• Methadone: Methadone is also an opioid agonist, but is long-acting. It is the most effective treatment for opioid use disorder. It generally comes as a liquid. Patients initially take methadone daily at a certified opioid treatment program (OTP) under supervision. It was one of the original medications used to treat opioid use disorder and is still an effective option today.

Can I use CBD to stop my cravings?

CBD is still controversial in many places, but a study published in the American Journal of Psychiatry provides some research indicating that CBD may help.

“Our findings indicate that CBD holds significant promise for treating individuals with heroin use disorder,” – Yasmin Hurd, lead author of the study and director of the Addiction Institute at Mount Sinai

The publication concludes saying:

CBD’s potential to reduce cue-induced craving and anxiety provides a strong basis for further investigation of this phytocannabinoid as a treatment option for opioid use disorder.

This indicates that CBD could become an option that medical providers start to offer in addition to Naltrexone, Buprenorphine, or Methadone.

How to deal with heroin cravings

When detoxing from heroin, cravings are normal and usually unavoidable. However, that doesn’t mean that there’s nothing you can do to help yourself.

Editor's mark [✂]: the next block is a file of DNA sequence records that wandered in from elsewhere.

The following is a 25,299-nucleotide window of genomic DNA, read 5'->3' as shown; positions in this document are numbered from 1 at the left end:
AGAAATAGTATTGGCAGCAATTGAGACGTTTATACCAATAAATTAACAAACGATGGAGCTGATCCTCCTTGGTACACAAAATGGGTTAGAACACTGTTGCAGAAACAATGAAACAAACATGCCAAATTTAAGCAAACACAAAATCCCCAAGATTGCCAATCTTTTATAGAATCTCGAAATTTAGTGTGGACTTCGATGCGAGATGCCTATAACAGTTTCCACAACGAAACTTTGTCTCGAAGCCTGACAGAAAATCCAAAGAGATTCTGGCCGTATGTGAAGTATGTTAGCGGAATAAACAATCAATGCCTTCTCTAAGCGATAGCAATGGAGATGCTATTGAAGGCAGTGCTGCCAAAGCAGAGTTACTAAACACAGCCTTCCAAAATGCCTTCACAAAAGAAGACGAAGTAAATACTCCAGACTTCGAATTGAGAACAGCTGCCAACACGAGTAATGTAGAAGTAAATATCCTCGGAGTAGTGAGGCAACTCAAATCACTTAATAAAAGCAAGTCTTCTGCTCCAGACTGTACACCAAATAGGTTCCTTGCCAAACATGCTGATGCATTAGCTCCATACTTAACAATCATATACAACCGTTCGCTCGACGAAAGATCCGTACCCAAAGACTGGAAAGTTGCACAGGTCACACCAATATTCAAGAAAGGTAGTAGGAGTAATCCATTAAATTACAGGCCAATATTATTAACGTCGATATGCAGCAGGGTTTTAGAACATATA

It’s crucial that you do everything you can to address your cravings in a healthy and proactive manner. Experiencing heroin cravings during and after withdrawal is the main cause of re-addicting.

There are several different ways to help combat cravings. Here are some of the most effective craving-fighting techniques:

  • Never Crave Alone: The first and most important practice for managing cravings is to talk them out with a recovery support. If you practice the rule, “Never Crave Alone,” you will almost certainly never readdict. The first moment you notice a thought of using, call a recovery support. Talk out your craving with them. When you talk out a craving, you talk about four things:

    1. The good things that will happen if you don’t addict.
    2. The bad things that will happen if you addict.
    3. What is triggering your craving or thoughts of addicting.
    4. What you can do to soothe and distract yourself.
    5. Talking out your cravings puts your frontal lobes back in charge of your life.
  • Cognitive Behavioral Therapy (CBT): CBT is an interactive form of therapy that provides several useful solutions to coping with cravings. Some of these solutions are redirection, distraction, and visualization.

  • Distraction: Cravings don’t last forever. If you are able to distract yourself when you feel cravings coming on, the feelings will be gone before you know it!